The results from the Canadian election that swept a liberal government into office, ending a decade of Conservative government, are useful to civic-minded Americans. They tell us a great deal about both Canadian and American politics.
I visited Quebec City, Baie St. Paul, Montreal and Ottawa during the campaign and chatted with many Canadians from the east and west and listened to a lot of political commentary on Canadian TV. The impression I got as a retired political scientist is that Canadians were tired of incumbent Prime Minister Stephen Harper and conservatism but unsure which non-conservative alternative to pick. Clearly, the majority decided and voted accordingly.
The take-aways for our two systems are three-fold:
The vast majority of Canadians I talked to were disillusioned with their always-retrenching government and politicians who emphasized limits rather than possibilities. Most of them volunteered sentiments that Canadian politics were deteriorating and descending to the level of the U.S. politics and were unhappy about that.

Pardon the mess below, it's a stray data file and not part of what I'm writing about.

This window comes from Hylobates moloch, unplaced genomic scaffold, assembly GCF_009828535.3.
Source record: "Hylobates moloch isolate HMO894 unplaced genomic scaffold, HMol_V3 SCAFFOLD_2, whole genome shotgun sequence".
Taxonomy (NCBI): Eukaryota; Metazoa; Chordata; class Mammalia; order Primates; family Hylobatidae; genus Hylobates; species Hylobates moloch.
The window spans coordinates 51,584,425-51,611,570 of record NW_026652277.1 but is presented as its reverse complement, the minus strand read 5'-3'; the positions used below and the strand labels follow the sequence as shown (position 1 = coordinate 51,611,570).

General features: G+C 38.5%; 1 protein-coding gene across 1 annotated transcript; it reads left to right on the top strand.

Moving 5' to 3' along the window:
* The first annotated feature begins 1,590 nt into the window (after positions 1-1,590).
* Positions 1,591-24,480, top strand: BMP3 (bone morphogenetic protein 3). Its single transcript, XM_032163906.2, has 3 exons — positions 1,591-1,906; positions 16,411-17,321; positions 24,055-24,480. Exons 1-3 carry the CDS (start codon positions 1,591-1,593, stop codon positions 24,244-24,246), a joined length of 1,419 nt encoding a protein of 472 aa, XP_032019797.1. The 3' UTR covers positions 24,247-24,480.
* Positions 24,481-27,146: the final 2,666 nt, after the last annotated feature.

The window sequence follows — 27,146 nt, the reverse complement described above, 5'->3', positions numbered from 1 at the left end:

The three parties contesting for the election represented a much broader spectrum of ideas than is commonly found in the United States. Harper espoused ideas similar to so-called centrist U.S. Republicans like John Boehner or John Kasich, but Thomas Mulcair and Justin Trudeau were both substantially to the left of the typical American candidate and sounded more like Bernie Sanders than Hillary Clinton or Barack Obama. There was no organized smear campaign labeling them as unpatriotic.
Once the Canadian voters made up their mind, they were able to change their entire government in one election. That cannot happen in the U.S. because our constitution mandates separate and staggered elections for each house of Congress and the president.
It will be instructive to compare how the two political systems react to largely the same conditions in the future.
Jeffrey R. Orenstein, Ph.D.